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It’s a game of strategy in China

June 9, 2009

Engrossed in technical moves which will affect their outcome, dozens of Chinese men, and women, sit on wooden boxes or stand around a wooden board, advising, thinking, yelling.

Sounds busy, sounds serious but in reality it isn’t. It’s Chinese chess or Xiangqi. A game of strategy, advances, retreats, captures — a war game. The game is as ancient as the country believed to have originated around the 4th Century BC, and it continues to have a solid following.

I found myself more attracted to the noise than the game itself. Men enthusiatically pointing and telling players where to move their pieces. Watching one of these games, trying to figure out what goes where, gave me an opportunity to take a few candid shots of a game being played behind a quiet temple in Xi’an. A place seldom visited by tourists but a hub for chess men.

by Cate

by Cate

Chinese chess pieces are large round disks giving players licence to slapped them down hard in an act of war and defiance; and takeover.

by Cate

by Cate

It’s a game for the ordinary person and the businessman, something to share with their comrades over a jar of tea and cigarettes. What’s even more interesting is that it has lasted this long despite revolutions, wars and computer games. Like Mahjong it’s a game that continues to thrive; a piece of Chinese culture that usually goes unnoticed by travellers.

Taking time to meander through side streets in Chinese cities like Xi’an is more pleasurable than disappointing. These are the places where tourists seldom go and locals continue on with their daily routine. Oblivious to the observer.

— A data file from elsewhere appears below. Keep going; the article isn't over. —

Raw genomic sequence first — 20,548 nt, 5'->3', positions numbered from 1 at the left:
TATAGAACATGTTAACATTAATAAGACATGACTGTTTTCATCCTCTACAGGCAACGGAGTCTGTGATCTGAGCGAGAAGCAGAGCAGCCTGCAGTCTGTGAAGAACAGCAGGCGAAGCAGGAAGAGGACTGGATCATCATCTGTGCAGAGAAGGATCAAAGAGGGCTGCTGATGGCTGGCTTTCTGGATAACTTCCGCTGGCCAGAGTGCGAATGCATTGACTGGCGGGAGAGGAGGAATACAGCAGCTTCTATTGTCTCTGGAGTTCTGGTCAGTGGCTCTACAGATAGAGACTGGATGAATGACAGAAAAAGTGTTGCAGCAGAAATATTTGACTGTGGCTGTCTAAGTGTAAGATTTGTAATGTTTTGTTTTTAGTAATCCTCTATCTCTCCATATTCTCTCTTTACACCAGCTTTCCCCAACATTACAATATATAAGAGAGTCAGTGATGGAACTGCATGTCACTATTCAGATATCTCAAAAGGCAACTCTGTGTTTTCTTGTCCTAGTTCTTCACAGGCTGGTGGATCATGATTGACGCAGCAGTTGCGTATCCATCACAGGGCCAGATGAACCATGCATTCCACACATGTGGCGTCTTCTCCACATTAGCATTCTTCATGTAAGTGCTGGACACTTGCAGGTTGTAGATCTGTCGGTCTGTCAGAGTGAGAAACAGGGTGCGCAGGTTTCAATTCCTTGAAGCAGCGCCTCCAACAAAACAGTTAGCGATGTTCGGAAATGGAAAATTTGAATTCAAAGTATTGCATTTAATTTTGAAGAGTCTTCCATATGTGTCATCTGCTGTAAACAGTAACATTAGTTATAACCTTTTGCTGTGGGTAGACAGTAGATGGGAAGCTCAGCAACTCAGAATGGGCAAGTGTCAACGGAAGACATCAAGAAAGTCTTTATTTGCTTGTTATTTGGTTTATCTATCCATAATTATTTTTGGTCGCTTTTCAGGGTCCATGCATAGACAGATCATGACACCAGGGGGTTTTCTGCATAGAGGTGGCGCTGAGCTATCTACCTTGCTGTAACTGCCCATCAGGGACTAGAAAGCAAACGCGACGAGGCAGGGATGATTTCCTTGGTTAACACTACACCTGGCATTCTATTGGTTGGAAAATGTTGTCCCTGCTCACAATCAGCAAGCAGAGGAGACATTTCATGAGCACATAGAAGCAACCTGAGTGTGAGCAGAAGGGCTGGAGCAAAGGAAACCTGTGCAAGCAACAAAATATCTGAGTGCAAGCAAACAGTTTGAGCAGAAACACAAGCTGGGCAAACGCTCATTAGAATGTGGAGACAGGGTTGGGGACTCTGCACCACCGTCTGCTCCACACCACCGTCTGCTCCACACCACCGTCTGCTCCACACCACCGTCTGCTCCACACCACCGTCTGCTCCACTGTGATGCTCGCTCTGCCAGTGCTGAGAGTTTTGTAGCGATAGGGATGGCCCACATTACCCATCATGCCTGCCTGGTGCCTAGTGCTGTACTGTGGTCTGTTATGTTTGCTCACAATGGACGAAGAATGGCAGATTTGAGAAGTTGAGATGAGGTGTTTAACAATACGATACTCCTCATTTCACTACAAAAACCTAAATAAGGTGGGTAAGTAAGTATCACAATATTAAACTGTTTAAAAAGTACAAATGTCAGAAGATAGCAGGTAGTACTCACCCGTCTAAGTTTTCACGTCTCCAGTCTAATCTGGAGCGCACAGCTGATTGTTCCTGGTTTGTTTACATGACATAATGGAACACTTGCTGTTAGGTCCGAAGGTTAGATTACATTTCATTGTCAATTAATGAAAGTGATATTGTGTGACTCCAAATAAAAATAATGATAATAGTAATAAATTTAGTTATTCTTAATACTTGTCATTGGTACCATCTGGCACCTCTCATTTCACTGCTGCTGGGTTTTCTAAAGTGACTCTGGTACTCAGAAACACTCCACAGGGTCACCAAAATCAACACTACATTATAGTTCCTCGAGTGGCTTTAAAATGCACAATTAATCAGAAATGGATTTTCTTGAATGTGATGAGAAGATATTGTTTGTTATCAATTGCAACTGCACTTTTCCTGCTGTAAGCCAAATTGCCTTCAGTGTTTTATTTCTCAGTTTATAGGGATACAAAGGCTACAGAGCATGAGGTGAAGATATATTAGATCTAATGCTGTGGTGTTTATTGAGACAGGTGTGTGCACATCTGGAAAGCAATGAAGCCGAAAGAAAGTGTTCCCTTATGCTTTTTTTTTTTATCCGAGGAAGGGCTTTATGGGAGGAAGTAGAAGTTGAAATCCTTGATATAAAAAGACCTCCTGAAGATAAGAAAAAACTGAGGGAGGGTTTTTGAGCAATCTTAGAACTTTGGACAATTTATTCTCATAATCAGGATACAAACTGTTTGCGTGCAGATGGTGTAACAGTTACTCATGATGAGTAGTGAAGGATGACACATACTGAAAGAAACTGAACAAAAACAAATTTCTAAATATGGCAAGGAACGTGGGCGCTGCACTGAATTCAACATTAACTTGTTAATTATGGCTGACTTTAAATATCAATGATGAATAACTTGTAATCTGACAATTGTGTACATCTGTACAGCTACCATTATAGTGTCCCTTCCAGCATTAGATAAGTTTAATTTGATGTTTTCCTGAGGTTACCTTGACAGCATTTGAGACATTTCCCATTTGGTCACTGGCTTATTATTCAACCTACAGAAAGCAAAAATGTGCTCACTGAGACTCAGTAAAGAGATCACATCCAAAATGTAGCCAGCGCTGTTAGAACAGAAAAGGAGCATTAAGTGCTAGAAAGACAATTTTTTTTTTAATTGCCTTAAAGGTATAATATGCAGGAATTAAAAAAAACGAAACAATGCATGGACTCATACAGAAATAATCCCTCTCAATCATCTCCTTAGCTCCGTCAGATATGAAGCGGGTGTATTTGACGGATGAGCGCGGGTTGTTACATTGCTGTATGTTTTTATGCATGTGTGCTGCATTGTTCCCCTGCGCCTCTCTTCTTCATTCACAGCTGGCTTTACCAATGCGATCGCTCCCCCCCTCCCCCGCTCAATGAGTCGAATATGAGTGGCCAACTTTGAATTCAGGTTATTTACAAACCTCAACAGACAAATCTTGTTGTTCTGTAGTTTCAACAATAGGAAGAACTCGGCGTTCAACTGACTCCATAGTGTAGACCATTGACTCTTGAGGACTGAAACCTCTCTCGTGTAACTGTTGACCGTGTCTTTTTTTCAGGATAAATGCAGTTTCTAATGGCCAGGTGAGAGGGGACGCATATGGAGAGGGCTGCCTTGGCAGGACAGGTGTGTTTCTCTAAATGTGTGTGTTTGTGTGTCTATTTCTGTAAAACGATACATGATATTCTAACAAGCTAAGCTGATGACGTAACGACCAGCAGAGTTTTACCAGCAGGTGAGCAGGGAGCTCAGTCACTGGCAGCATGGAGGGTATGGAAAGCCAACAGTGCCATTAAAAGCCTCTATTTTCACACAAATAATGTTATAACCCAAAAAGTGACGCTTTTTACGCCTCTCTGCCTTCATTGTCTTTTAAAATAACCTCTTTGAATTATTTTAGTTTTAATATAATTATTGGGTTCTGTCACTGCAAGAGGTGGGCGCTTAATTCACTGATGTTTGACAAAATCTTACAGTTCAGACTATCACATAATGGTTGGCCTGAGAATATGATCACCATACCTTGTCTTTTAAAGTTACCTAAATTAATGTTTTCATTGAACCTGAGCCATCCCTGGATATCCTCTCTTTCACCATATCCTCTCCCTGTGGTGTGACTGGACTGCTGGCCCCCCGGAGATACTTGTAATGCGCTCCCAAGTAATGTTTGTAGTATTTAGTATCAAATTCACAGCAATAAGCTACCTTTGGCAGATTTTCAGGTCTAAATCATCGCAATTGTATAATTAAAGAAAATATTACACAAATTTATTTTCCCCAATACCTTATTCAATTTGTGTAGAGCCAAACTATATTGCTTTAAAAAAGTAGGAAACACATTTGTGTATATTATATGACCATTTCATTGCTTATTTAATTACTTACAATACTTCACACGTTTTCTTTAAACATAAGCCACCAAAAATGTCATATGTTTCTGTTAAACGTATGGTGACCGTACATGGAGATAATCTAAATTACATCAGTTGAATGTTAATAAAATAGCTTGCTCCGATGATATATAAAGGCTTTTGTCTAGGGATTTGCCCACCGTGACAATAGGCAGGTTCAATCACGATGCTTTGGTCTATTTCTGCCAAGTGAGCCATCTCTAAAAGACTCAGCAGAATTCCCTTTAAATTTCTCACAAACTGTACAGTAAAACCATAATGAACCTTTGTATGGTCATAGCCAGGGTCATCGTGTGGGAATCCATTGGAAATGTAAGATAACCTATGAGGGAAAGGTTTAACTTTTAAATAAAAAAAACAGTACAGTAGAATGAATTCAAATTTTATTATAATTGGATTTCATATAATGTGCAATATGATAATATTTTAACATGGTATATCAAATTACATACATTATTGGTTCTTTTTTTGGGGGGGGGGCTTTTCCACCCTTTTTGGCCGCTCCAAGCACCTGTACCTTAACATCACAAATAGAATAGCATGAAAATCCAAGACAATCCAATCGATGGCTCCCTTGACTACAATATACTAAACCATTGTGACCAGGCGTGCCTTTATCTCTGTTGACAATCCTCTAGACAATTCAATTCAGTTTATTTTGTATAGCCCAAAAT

If you want to know more about Chinese chess click on this wiki link here: Chinese chess

Caffeinated Traveller

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6 Comments
  1. June 9, 2009 10:38 am

    hehehe… i cannot play mahjong 🙂

  2. sunflowerluv permalink
    June 9, 2009 7:08 pm

    looks enticing 🙂
    I like Mahjong a lot! used to play it on the ocmputer like addicted. But this chess one I don’t know. Might give it a try at some point. Embracing new cultures so to say.
    Beautiful post and photos!

  3. June 10, 2009 3:21 pm

    XiangQi is really a good mind game which involves many strategies, what if in many steps.

  4. June 11, 2009 1:23 am

    Lyla – me too but I’d like to try it out.

    sunflowerluv – I’m all for trying this game out, no matter how long it’s going to take. Thanks for the comments.

    rainfield – ahhh so you play? Perhaps you can pass on some beginner tips??

  5. Bear permalink
    June 11, 2009 12:29 pm

    I looked into Chinese chess and it is not a close relative of regular chess. It has extremely interesting rules in that some pieces cannot cross to the borad’s other side (the middle of the board has a “river”) for example.

    And … although each side has the same pieces, of course, they do not share the same name … so one has to learn twice as many piece names and symbols.

    All that being said … wouldn’t it be a great way to pass time with locals if one could join in on a game or two?

    And I find learning strategy to be quicker than learning a language 🙂

  6. Erica Johansson permalink
    June 17, 2009 4:37 pm

    I love reading about places like this few tourists know about. Thanks for another interesting post!

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